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Sunday, 1 February 2015

Book Review The Iron Necklace by Giles Waterfield




Synopsis

"The wedding of Thomas, an idealistic German architect, and Irene, an English artist, brings together the Curtius and Benson families. But their peace is soon shattered by the outbreak of war in Europe. While Irene struggles to survive in a country where she is the enemy, her sister Sophia faces the war as a nurse on the Western Front. For their brother Mark, diplomatic service sees him moving between London, Washington and Copenhagen, all the while struggling to confront his own identity. Against a backdrop of war and its aftermath relationships are tested, sacrifices are made and Irene and her siblings strive to find their place in an evolving world."

My Musings


The book opens gently at a wedding between an English and German family pre WW1. The scene is set like a fly on the wall commentry dropping in and out of the different groups to introduce the reader.  A quick snapshot of the type of people we are to read about. After setting the scene the book continues with very short chapters on each of the three main protaginists as they navigate their lives and loves against the backdrop of a World War that sets their families on opposite sides.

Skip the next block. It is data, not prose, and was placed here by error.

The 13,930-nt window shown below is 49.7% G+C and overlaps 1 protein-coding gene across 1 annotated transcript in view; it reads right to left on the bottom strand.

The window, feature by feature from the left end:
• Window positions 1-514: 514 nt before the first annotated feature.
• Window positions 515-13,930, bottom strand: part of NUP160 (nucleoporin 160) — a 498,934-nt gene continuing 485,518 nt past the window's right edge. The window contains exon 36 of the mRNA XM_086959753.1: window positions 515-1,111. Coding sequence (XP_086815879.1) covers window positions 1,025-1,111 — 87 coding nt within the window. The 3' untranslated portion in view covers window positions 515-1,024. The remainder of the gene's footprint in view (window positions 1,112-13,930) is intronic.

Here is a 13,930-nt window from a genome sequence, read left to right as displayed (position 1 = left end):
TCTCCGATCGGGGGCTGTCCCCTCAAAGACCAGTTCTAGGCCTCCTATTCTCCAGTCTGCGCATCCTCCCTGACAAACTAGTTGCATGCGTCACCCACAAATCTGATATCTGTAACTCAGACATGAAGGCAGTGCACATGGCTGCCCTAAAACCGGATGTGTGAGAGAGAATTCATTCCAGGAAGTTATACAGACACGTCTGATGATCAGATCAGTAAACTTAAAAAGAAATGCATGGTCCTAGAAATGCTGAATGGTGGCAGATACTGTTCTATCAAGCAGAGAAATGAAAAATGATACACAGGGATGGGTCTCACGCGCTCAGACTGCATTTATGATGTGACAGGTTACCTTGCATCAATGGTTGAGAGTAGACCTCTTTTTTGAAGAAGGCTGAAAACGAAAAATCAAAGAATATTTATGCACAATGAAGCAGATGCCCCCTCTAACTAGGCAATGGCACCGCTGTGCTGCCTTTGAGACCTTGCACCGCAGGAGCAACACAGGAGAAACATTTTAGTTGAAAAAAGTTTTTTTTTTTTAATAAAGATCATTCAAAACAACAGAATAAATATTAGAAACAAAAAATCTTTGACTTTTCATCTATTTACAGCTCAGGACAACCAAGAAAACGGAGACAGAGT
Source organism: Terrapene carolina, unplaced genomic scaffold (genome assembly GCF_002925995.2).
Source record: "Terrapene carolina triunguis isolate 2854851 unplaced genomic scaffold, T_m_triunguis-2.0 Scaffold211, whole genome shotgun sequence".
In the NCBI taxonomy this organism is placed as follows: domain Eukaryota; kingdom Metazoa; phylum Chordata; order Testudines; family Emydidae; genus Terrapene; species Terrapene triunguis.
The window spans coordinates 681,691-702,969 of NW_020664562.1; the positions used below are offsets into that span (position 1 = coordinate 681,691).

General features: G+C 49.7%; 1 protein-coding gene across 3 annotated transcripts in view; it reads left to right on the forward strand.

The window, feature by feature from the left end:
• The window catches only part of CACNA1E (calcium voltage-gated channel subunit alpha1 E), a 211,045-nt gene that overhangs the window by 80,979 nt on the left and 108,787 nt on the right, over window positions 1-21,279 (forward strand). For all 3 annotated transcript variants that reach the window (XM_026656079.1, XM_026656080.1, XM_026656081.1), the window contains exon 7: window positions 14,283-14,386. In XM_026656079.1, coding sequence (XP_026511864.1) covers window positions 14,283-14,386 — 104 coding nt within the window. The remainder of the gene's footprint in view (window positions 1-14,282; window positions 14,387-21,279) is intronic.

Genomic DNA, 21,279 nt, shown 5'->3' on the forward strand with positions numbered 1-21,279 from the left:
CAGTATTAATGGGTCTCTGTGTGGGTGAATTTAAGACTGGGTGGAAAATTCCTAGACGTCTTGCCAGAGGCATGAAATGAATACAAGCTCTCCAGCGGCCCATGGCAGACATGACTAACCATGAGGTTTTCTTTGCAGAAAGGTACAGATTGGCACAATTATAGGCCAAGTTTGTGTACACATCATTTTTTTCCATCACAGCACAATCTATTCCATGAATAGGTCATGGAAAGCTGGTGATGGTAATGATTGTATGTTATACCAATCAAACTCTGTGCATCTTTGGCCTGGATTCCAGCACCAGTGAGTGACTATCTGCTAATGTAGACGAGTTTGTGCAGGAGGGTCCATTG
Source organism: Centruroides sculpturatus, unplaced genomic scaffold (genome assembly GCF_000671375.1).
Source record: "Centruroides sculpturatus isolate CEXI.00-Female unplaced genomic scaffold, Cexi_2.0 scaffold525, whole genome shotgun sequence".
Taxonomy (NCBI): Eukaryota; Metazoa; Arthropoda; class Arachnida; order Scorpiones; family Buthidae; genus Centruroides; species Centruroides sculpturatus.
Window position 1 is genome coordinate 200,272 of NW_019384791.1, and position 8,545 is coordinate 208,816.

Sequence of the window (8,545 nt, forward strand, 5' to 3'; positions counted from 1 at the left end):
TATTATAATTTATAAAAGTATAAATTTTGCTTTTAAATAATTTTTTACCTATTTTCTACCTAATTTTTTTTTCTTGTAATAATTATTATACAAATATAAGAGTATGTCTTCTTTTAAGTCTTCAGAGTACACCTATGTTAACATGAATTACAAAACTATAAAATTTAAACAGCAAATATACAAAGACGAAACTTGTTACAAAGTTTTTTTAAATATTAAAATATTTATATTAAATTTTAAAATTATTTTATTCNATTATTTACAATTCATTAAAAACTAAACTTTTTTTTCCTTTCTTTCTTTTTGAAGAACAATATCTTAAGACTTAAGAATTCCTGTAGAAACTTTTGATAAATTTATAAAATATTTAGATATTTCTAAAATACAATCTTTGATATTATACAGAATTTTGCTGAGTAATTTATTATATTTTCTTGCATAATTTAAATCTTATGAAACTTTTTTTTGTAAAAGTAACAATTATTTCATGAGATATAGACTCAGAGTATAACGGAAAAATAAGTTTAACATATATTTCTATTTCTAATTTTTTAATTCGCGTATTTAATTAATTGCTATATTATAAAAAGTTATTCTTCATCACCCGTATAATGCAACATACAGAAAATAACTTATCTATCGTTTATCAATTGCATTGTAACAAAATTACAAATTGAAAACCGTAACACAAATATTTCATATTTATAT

This was the main problem for me. The writer has a lovely style but just as you were getting into the story of one character you were ripped away to read about another and then again and again....
If this was a short novel this may have worked but it is very long and to expect the reader to keep up with such a fragmented story and to remain interested is too much. It is a shame as Waterfield has a great deal of talent as a writer but its almost like he has a tiger by the tail and lost control. Either that or showing off his own cleverness.The plot, while not incredibly complicated , just irritated me that at the start of each short chapter you have to remember what the next character was up to two chapters ago. At one point i did seriously consider skipping chapters about the nurse to get to the ones about Irene , the artist and Mark, the diplomat. But even that is difficult as one characters story is shown through alternating letters. I am exhausted just thinking about it.

On the positive side and from a psychological viewpoint it is fascinating. The English woman in Germany when at war, family and friends who find themselves on opposite sides. Also more personal struggles are touched on. 

I feel it was overly ambitious and should have been shortened and not so bitty. A shame as I really should have enjoyed it a lot more. It would have been good for a bookgroup to discuss if it wasn't so long.